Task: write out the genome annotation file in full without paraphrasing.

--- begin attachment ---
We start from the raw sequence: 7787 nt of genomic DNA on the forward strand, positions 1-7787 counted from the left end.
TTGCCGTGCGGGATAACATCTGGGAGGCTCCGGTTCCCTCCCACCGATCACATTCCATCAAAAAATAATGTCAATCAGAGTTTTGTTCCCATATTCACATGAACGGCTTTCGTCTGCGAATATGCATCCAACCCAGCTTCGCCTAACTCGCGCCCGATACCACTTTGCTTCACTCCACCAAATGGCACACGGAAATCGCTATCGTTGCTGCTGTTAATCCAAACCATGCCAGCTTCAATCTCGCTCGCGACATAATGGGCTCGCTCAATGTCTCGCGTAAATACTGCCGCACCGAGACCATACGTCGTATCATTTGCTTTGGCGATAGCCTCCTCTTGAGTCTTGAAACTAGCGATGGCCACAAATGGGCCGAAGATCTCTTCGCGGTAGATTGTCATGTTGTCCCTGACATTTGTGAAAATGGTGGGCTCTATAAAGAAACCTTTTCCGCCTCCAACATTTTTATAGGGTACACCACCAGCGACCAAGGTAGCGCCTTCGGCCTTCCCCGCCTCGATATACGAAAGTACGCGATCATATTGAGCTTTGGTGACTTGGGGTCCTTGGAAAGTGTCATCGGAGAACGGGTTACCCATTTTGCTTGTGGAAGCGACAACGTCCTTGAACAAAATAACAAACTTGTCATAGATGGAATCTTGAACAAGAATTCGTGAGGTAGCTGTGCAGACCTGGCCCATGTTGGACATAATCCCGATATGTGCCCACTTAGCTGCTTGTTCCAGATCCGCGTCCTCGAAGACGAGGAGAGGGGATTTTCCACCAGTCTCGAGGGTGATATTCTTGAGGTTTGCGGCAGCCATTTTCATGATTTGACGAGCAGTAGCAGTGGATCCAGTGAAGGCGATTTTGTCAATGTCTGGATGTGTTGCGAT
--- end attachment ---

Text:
We start from the raw sequence: 7787 nt of genomic DNA on the forward strand, positions 1-7787 counted from the left end.
TTGCCGTGCGGGATAACATCTGGGAGGCTCCGGTTCCCTCCCACCGATCACATTCCATCAAAAAATAATGTCAATCAGAGTTTTGTTCCCATATTCACATGAACGGCTTTCGTCTGCGAATATGCATCCAACCCAGCTTCGCCTAACTCGCGCCCGATACCACTTTGCTTCACTCCACCAAATGGCACACGGAAATCGCTATCGTTGCTGCTGTTAATCCAAACCATGCCAGCTTCAATCTCGCTCGCGACATAATGGGCTCGCTCAATGTCTCGCGTAAATACTGCCGCACCGAGACCATACGTCGTATCATTTGCTTTGGCGATAGCCTCCTCTTGAGTCTTGAAACTAGCGATGGCCACAAATGGGCCGAAGATCTCTTCGCGGTAGATTGTCATGTTGTCCCTGACATTTGTGAAAATGGTGGGCTCTATAAAGAAACCTTTTCCGCCTCCAACATTTTTATAGGGTACACCACCAGCGACCAAGGTAGCGCCTTCGGCCTTCCCCGCCTCGATATACGAAAGTACGCGATCATATTGAGCTTTGGTGACTTGGGGTCCTTGGAAAGTGTCATCGGAGAACGGGTTACCCATTTTGCTTGTGGAAGCGACAACGTCCTTGAACAAAATAACAAACTTGTCATAGATGGAATCTTGAACAAGAATTCGTGAGGTAGCTGTGCAGACCTGGCCCATGTTGGACATAATCCCGATATGTGCCCACTTAGCTGCTTGTTCCAGATCCGCGTCCTCGAAGACGAGGAGAGGGGATTTTCCACCAGTCTCGAGGGTGATATTCTTGAGGTTTGCGGCAGCCATTTTCATGATTTGACGAGCAGTAGCAGTGGATCCAGTGAAGGCGATTTTGTCAATGTCTGGATGTGTTGCGAT